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Mother buckling child in car seat

“Forgotten Baby Syndrome” Expert Offers Testimony In Trial for Negligent Homicide

Judge Wade Naramore is on trial for the negligent homicide of his son, Thomas, who was found dead after his father left him in a hot car in July 2015. Naramore is a circuit judge in Garland County, Arkansas.

At the time of his arrest, Naramore told investigators that he forgot to drop off his son at daycare and left him in the backseat for about five hours. He said that he didn’t realize his son was still in the back seat until he heard a noise in the rear of his car when he was driving to pick his son up from daycare later that day.

Following a six-month investigation by special Prosecutor Scott Ellington, Naramore was arrested and charged with negligent homicide, a Class A misdemeanor. He turned himself in and pleaded not guilty. Naramore faces up to one year in jail and a fine of $2,500 if convicted. The Arkansas Supreme Court has temporarily suspended Naramore, pending the outcome of his case.

Naramore’s Defense

Naramore’s defense team called David Diamond, Ph.D, to testify as an expert on memory loss. Dr. Diamond is a neuroscientist and professor at the University of South Florida. He is also the Director of the USF Center for Preclinical and Clinical Research on Post-Traumatic Stress Disorder. Dr. Diamond has studied the “Forgotten Baby Syndrome” and has testified in numerous cases as a scientific consultant on cases involving memory-related child death.

Dr. Diamond’s fee is $10,000 to investigate cases such as Naramore’s. Dr. Diamond says that he will only testify in cases that he determines to be accidents.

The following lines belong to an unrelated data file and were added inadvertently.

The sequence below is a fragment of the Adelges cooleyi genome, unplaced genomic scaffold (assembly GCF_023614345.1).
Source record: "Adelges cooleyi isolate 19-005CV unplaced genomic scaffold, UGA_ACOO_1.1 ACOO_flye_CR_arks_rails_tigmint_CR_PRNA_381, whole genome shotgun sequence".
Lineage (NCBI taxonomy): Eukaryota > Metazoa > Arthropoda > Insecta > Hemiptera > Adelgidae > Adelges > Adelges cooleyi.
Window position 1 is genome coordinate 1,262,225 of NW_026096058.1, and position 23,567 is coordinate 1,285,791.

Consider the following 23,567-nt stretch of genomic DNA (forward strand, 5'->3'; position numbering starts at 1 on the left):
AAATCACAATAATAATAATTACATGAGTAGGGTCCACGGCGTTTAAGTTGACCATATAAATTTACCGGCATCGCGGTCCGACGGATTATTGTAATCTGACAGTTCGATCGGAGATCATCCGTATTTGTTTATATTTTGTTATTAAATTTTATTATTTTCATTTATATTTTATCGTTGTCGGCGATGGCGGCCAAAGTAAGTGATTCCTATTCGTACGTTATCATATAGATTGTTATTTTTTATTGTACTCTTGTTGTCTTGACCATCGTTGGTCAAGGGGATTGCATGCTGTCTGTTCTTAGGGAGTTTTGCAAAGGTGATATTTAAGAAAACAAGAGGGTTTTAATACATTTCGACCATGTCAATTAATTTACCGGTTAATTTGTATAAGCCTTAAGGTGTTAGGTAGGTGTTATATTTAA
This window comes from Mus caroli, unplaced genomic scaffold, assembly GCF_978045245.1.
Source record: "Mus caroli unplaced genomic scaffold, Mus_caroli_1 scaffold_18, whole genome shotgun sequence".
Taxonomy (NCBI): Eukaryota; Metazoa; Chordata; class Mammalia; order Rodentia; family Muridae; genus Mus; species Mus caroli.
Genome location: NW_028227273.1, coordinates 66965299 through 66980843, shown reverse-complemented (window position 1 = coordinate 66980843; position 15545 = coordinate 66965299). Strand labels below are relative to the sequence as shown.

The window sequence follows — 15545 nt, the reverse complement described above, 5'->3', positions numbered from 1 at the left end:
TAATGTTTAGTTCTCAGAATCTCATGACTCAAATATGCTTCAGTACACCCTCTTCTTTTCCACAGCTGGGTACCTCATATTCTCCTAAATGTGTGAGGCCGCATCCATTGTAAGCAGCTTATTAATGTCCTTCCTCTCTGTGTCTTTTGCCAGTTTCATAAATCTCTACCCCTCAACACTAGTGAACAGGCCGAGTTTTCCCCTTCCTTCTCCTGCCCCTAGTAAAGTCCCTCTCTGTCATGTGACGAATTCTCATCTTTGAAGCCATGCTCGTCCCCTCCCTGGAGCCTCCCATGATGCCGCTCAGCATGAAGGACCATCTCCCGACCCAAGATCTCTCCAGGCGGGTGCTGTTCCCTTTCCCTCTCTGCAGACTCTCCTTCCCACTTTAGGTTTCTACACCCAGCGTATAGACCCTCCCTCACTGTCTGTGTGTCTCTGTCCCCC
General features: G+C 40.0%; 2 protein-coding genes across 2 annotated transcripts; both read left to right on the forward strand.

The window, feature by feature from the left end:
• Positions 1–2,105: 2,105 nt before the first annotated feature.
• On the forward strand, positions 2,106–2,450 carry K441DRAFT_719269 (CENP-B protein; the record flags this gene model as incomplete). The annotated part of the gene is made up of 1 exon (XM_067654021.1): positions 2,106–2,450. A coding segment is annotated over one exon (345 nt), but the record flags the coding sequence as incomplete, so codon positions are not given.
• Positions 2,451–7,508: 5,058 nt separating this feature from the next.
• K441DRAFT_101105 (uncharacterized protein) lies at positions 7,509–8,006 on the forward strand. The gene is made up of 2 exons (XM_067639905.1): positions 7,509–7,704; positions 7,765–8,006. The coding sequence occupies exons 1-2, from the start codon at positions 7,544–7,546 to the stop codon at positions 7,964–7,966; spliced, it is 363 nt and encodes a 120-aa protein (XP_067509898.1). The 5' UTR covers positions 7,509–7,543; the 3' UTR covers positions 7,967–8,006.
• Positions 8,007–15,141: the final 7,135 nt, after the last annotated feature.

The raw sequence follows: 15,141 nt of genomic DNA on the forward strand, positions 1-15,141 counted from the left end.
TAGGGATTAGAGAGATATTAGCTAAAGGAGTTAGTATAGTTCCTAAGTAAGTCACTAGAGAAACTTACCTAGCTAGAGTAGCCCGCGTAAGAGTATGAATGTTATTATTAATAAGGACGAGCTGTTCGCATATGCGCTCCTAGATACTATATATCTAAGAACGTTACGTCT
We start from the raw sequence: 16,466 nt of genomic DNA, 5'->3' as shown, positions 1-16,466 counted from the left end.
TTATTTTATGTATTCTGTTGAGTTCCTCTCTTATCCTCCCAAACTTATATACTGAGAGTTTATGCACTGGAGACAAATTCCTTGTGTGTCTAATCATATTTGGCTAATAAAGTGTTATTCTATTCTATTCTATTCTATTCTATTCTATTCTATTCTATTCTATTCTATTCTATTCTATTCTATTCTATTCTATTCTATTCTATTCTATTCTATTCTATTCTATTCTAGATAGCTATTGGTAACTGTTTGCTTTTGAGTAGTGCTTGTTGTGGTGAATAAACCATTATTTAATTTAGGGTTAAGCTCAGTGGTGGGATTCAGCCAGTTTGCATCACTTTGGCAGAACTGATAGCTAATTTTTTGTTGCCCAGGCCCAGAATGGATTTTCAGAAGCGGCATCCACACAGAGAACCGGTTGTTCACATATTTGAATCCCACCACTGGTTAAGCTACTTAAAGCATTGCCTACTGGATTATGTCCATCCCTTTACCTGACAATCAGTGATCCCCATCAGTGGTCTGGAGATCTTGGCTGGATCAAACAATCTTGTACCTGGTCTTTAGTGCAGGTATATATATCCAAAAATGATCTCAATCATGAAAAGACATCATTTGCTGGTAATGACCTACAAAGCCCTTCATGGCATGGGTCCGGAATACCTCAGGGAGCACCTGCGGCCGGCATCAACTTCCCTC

Dr. Diamond opined that there were several factors that may have affected Naramore on the day that he left Thomas in the hot car. Diamond noted that the numerous changes in Naramore’s routine, possible sleep deprivation, and stress or distractions all could have played a role in the incident.

On most mornings, Naramore ate breakfast at home, but that day he stopped for breakfast at McDonald’s. Dr. Diamond theorized that stopping for breakfast triggered a “restart” of Naramore’s habitual behavior of driving to work after stopping at daycare. His brain treated the stop at McDonald’s as if it were a stop at daycare. Naramore then stopped thinking of having a baby in the backseat, just as he would have done if he had dropped the baby at daycare.

The state attempted to undermine Dr. Diamond’s testimony by questioning the statements that Naramore made to him to help develop Diamond’s forgotten child theory.

In 2014, Dr. Diamond previously testified that 200 children have died worldwide over the past 15 years after being left in cars. A website called Kids and Cars has been created to raise awareness of this issue. According to the site, over 2,200 children are injured or killed in nontraffic events every week. Kids and Cars has also compiled data on convictions in cases of children dying from heat stroke in cars. It found that 28 percent of accidental cases result in convictions and 60 percent when someone knowingly left a child in a car.

Naramore’s Support

Naramore’s family has supported him throughout the ordeal. His mother-in-law, Jan Wright, testified that she learned of Thomas’ death when she received a phone call from a distraught Naramore that consisted of him screaming and wailing and asking her to call 911. Wright testified that Naramore was inconsolable over the next few days, requiring medication to sleep. She testified that she did not place blame on Naramore, saying, “Those things can happen to anybody.”

Jury Acquits Naramore

The jury found Naramore not guilty. Expert testimony likely helped the jury understand that the tragedy of Thomas’ death could have happened to any parent. In addition, the jury may have been influenced by the emotional testimony of Naramore and his family members.

The jury deliberated for three hours. Jurors had difficulty reaching a unanimous verdict. At one point, the vote was 10-2 (presumably in favor of acquittal). The jury later told the judge that the vote was 11-1. The judge told the jury to continue its deliberations, which resulted in the unanimous verdict of not guilty.